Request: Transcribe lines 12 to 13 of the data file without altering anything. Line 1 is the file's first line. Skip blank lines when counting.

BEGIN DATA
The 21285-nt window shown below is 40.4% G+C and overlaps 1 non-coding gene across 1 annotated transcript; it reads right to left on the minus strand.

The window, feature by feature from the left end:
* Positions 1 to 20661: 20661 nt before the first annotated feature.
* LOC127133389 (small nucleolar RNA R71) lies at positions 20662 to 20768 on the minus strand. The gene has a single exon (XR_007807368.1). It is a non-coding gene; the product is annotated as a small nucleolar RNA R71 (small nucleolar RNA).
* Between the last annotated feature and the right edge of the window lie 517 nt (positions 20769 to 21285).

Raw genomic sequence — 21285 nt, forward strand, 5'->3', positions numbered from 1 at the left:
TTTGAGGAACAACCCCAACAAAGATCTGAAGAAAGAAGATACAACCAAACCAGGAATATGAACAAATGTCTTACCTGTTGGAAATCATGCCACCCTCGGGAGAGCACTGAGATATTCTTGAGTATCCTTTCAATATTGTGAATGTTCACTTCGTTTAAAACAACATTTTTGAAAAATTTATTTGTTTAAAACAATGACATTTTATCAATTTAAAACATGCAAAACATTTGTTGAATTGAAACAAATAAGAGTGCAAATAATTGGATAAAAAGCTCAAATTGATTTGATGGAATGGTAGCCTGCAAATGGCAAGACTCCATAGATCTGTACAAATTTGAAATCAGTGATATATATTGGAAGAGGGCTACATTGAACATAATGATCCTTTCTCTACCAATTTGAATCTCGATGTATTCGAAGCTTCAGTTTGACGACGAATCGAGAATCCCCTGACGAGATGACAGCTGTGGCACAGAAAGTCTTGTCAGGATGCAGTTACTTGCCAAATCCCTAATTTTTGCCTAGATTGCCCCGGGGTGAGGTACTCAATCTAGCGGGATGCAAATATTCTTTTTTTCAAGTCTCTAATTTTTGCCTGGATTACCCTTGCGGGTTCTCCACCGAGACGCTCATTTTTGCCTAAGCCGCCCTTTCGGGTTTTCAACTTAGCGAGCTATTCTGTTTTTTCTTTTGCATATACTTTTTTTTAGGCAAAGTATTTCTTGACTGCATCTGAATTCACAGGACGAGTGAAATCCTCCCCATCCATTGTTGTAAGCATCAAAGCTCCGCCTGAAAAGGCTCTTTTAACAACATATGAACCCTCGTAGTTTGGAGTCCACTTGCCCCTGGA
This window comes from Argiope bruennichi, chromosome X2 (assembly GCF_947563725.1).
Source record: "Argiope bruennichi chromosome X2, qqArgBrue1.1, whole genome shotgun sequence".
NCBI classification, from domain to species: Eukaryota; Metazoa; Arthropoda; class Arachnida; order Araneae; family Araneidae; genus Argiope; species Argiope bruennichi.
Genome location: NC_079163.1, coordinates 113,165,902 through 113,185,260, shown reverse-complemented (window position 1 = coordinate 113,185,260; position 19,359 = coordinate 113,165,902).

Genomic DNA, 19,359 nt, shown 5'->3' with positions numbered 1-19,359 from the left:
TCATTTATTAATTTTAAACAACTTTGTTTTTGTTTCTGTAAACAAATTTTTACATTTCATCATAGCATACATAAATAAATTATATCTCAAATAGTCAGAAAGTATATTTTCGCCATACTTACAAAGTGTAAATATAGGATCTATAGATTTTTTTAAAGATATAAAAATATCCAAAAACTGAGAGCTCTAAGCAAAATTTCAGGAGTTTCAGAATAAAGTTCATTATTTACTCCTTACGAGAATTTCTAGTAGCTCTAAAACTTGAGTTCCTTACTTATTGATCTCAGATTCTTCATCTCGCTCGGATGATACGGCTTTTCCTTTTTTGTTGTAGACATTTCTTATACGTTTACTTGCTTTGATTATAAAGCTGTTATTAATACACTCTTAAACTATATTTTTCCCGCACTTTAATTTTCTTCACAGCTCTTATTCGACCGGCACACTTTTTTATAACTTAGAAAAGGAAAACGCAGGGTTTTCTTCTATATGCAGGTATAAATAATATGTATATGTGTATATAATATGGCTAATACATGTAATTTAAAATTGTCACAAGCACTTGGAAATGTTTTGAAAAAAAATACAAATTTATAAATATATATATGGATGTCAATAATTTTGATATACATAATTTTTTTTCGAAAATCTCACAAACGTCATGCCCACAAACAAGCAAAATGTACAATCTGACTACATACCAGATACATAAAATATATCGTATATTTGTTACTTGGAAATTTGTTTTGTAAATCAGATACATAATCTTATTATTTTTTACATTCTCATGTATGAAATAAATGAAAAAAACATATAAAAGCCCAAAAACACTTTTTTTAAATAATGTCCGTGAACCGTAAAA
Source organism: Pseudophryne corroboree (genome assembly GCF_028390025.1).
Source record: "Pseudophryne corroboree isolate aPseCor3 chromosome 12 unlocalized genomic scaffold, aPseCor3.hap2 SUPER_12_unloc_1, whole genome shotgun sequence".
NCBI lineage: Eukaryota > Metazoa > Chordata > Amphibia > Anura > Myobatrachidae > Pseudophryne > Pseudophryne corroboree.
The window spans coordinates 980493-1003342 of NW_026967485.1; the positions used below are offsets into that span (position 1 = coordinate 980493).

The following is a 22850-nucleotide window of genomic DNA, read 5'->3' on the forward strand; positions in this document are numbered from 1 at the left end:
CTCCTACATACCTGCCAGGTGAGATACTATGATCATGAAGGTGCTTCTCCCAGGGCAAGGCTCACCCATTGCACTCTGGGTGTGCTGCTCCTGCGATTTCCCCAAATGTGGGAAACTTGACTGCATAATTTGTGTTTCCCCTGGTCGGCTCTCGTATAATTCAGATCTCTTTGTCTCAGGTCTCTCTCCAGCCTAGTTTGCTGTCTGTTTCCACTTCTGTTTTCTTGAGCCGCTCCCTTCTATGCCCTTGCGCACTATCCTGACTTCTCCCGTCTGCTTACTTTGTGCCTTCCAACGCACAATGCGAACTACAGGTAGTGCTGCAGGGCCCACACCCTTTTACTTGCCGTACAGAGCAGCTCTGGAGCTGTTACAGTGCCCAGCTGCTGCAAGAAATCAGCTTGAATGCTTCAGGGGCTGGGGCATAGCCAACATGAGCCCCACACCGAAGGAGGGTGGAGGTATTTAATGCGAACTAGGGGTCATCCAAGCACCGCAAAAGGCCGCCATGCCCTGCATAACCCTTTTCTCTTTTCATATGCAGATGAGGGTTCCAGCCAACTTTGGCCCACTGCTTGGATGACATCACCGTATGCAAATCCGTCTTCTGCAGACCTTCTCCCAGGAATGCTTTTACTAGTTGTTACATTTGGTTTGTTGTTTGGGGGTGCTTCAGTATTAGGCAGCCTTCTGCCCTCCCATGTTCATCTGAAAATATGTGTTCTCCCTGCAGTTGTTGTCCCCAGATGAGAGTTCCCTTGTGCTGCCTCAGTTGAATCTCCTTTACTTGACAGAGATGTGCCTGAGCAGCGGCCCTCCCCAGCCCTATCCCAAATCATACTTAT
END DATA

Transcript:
Genomic DNA, 19,359 nt, shown 5'->3' with positions numbered 1-19,359 from the left:
TCATTTATTAATTTTAAACAACTTTGTTTTTGTTTCTGTAAACAAATTTTTACATTTCATCATAGCATACATAAATAAATTATATCTCAAATAGTCAGAAAGTATATTTTCGCCATACTTACAAAGTGTAAATATAGGATCTATAGATTTTTTTAAAGATATAAAAATATCCAAAAACTGAGAGCTCTAAGCAAAATTTCAGGAGTTTCAGAATAAAGTTCATTATTTACTCCTTACGAGAATTTCTAGTAGCTCTAAAACTTGAGTTCCTTACTTATTGATCTCAGATTCTTCATCTCGCTCGGATGATACGGCTTTTCCTTTTTTGTTGTAGACATTTCTTATACGTTTACTTGCTTTGATTATAAAGCTGTTATTAATACACTCTTAAACTATATTTTTCCCGCACTTTAATTTTCTTCACAGCTCTTATTCGACCGGCACACTTTTTTATAACTTAGAAAAGGAAAACGCAGGGTTTTCTTCTATATGCAGGTATAAATAATATGTATATGTGTATATAATATGGCTAATACATGTAATTTAAAATTGTCACAAGCACTTGGAAATGTTTTGAAAAAAAATACAAATTTATAAATATATATATGGATGTCAATAATTTTGATATACATAATTTTTTTTCGAAAATCTCACAAACGTCATGCCCACAAACAAGCAAAATGTACAATCTGACTACATACCAGATACATAAAATATATCGTATATTTGTTACTTGGAAATTTGTTTTGTAAATCAGATACATAATCTTATTATTTTTTACATTCTCATGTATGAAATAAATGAAAAAAACATATAAAAGCCCAAAAACACTTTTTTTAAATAATGTCCGTGAACCGTAAAA